Each of these are different countries with different contexts. Obviously, in Ethiopia in particular, we have consistently expressed concern about the treatment of journalists, among other issues. We noted that recently the Ethiopian government did release five journalists, which is a welcome step but they have a long way to go. And I think we have been very clear in our dialogue with them on this and other issues related to democracy and governance that we believe they can and should do more and better. And we look forward to engaging with them on this topic and similarly with the concerns that you raise that are specific to Kenya. But both these countries are very important longstanding U.S. partners with whom we have a broad range of issues, not just in the governance — in the interests, not just issues.
But in the governance space and the security space, in the economic space, we have a lot that we can do and are doing cooperatively and productively with these countries, and our aim is to be forthright about the concerns where we have them and strengthen and deepen cooperation in our mutual interests where we can. So that’s how we’ll approach it. I won’t speak for the President. I think you’ll have an opportunity to hear from him during the course of the trip about his personal ties to Kenya. I do know that he is very much looking forward to both the stops on this trip. And obviously when you go to a country where you have familial ties and you’re a sitting President, it’s a different deal than when you’re going as a private citizen or even as a United States senator. So there are certain constraints not only of time but of logistics that limit what he might do in a different context. But I’m quite confident that he’s looking forward to the trip and the opportunity to spend some time in private with some of his relatives.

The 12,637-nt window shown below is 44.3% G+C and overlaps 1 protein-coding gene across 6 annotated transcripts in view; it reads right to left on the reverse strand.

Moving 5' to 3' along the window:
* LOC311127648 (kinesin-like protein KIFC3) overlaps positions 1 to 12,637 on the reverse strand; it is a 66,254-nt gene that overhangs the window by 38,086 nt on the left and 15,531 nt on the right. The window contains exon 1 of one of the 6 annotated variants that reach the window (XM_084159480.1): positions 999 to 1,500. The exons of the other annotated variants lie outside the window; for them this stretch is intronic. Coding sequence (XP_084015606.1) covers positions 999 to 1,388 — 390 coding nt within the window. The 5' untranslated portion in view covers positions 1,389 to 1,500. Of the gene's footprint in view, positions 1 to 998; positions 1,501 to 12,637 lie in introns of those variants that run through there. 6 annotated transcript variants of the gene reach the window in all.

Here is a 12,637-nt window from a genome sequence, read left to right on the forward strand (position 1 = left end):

: Can you speak a little bit more broadly to the security concerns on this trip? Are they higher than normal for a presidential trip, given the countries that he’s visiting and the situation like this? And also, to just follow up on what Christi was saying, does the President consider the presidents of Kenya and Ethiopia democratically-elected Presidents?